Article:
TAMPA BAY, Fla. -- Tallahassee’s mandate that every school in Florida have an armed resource officer or guard this fall created a pair of unfunded mandates: one financial and the other one of manpower.
Not only are communities scrambling to find funding to pay for the thousands of new positions created by the Marjory Stoneman Douglas High School Public Safety Act, but police department and sheriff's offices are scrambling to find ways to staff schools with the new academic year fewer than 90 days away.
Even though many districts are choosing to place retired military or law-enforcement personnel in schools to satisfy the new law, it is expected to take years to find and train all of the new hires.
As a result, the new law is stressing an already-stressed system, where many law-enforcement agencies across the state already have dozens, if not hundreds of positions each they are trying to fill.
"Now that virtually everyone is hiring," said Palmetto Police Chief Scott Tyler, "there’s going to be a trickle-down effect with some agencies that don’t pay as well as some of the bigger ones.”
The Palmetto Police Department, whose starting pay is $37,675 a year, frequently loses officers to competing departments, such as the Manatee County Sheriff's Office, whose starting pay is 24 percent higher. The need to compete for officers has pushed salaries at the Hillsborough and Sarasota sheriff's offices above $50,000 for starting deputies, approximately 35 percent more than Palmetto.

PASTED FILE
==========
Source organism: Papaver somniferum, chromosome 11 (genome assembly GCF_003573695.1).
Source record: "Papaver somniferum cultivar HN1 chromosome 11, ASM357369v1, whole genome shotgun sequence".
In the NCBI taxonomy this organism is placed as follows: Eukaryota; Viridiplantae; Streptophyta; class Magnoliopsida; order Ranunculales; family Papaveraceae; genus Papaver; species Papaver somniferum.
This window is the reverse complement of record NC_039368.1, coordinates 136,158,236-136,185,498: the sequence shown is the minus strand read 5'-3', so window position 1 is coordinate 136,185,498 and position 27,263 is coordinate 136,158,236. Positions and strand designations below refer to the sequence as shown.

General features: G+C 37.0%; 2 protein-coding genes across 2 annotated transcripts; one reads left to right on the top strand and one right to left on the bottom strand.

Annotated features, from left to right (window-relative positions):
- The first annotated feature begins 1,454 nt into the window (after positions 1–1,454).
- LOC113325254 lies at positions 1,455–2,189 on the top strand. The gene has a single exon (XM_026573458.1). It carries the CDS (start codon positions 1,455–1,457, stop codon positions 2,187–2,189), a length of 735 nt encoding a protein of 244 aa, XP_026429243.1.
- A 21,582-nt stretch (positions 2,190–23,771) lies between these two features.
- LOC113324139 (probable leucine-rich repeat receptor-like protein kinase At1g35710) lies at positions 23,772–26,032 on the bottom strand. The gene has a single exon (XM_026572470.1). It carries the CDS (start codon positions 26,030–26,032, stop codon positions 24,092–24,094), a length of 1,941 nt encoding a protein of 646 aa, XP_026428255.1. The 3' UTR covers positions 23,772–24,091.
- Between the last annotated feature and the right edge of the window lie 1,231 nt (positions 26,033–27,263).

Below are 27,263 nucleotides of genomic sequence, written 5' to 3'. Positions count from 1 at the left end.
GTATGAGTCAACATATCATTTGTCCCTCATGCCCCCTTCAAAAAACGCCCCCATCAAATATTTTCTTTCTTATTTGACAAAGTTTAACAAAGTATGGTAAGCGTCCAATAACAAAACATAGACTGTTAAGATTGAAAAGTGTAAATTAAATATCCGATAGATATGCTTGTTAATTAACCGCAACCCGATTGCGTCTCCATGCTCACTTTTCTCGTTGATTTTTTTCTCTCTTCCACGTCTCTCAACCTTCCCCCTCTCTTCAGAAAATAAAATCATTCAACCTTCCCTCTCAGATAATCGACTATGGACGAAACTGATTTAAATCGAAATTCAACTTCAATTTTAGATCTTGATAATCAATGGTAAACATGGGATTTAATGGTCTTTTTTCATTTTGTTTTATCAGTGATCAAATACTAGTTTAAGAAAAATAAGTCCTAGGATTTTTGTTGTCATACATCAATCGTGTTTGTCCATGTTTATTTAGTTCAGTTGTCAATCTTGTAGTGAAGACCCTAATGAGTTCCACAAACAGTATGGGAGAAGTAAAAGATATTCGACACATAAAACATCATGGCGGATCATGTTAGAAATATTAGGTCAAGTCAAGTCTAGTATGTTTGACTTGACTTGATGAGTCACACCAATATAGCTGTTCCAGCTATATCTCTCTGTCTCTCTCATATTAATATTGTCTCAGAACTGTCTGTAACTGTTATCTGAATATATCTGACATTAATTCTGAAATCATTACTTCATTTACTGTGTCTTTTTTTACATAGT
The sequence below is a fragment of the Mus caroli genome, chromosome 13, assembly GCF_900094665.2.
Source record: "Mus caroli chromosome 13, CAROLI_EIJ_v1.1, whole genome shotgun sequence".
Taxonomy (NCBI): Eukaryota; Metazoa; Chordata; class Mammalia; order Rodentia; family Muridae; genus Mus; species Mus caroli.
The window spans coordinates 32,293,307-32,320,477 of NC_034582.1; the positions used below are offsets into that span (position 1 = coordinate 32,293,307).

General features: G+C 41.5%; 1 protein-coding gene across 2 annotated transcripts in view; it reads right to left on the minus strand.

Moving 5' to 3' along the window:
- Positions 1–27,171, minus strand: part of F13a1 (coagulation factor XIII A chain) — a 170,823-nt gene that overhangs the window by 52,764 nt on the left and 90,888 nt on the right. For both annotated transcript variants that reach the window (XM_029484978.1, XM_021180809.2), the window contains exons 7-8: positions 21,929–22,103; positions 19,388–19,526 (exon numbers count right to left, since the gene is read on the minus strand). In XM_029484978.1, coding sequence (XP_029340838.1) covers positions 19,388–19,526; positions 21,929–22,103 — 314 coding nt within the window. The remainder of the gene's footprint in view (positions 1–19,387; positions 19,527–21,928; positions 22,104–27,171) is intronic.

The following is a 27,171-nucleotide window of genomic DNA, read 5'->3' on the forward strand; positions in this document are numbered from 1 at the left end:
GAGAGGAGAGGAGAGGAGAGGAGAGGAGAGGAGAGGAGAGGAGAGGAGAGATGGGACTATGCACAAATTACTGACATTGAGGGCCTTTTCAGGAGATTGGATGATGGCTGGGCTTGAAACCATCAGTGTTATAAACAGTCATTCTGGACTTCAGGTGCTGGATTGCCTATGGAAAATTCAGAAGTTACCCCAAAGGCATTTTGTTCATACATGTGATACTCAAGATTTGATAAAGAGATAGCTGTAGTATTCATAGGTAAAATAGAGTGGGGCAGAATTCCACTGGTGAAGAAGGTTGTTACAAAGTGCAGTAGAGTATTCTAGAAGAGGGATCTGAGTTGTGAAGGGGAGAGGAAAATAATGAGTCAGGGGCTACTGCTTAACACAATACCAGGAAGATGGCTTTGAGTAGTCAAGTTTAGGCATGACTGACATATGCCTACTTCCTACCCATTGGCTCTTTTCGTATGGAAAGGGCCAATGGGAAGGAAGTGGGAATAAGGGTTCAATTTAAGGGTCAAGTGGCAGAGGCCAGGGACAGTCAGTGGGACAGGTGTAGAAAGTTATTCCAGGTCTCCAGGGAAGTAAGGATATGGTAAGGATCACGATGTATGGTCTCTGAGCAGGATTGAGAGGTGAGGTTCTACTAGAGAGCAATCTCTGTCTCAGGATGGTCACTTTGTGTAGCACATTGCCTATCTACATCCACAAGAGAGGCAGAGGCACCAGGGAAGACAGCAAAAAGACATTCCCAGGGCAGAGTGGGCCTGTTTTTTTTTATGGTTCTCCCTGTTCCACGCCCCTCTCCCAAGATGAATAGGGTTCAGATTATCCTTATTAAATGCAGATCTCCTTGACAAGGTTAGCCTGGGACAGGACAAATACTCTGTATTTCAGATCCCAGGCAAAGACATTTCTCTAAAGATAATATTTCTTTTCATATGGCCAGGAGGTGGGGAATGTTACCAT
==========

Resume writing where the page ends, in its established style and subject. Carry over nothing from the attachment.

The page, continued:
“When we lose somebody, it affects the entire department," said Palmetto Corporal Micah Mathews.
Tyler said the trickle-down is likely to impact the speed in which officers respond to calls as well as the experience of the department's officer ranks.
But it isn't just small departments that are feeling the pinch.
Requiring armed security in every Florida school, including elementary and middle schools, where there has never been a mass shooting in the state's history, is forcing large cities and counties to immediately find dozens of officers to work 40 hours a week in a school, starting in August.
The Hillsborough County Sheriff's Office told 10Investigates it would likely need to re-assign 60-to-80 deputies from their standard patrol responsibilities to county elementary schools this fall.
And the St. Petersburg Police Department plans on filling the immediate need with officers from its community policing unit, which responds to neighborhood and property crime issues, as well as from its dedicated gang unit.
UPDATE 5/15: Mayor Rick Kriseman announced Wednesday, due to community outrage, he is telling the Pinellas Co. School District that SPPD will not provide officers to the dozens of elementary schools in the city after all. The district will be responsible for filling the positions with only limited time before the start of school; hiring SPPD officers as outside detail remains a possibility.
But Chief Anthony Holloway said he hoped the impact wasn't a long-term one, as school resource officers are eventually hired and he can hire more street cops -- potentially from smaller departments, like Palmetto's, where he has recruited a handful of officers in recent years.
"I’ll try to hire as many certified officers as I can, so I may find (officers in) one of those small agencies and say, ‘You want to come to St Pete?’"
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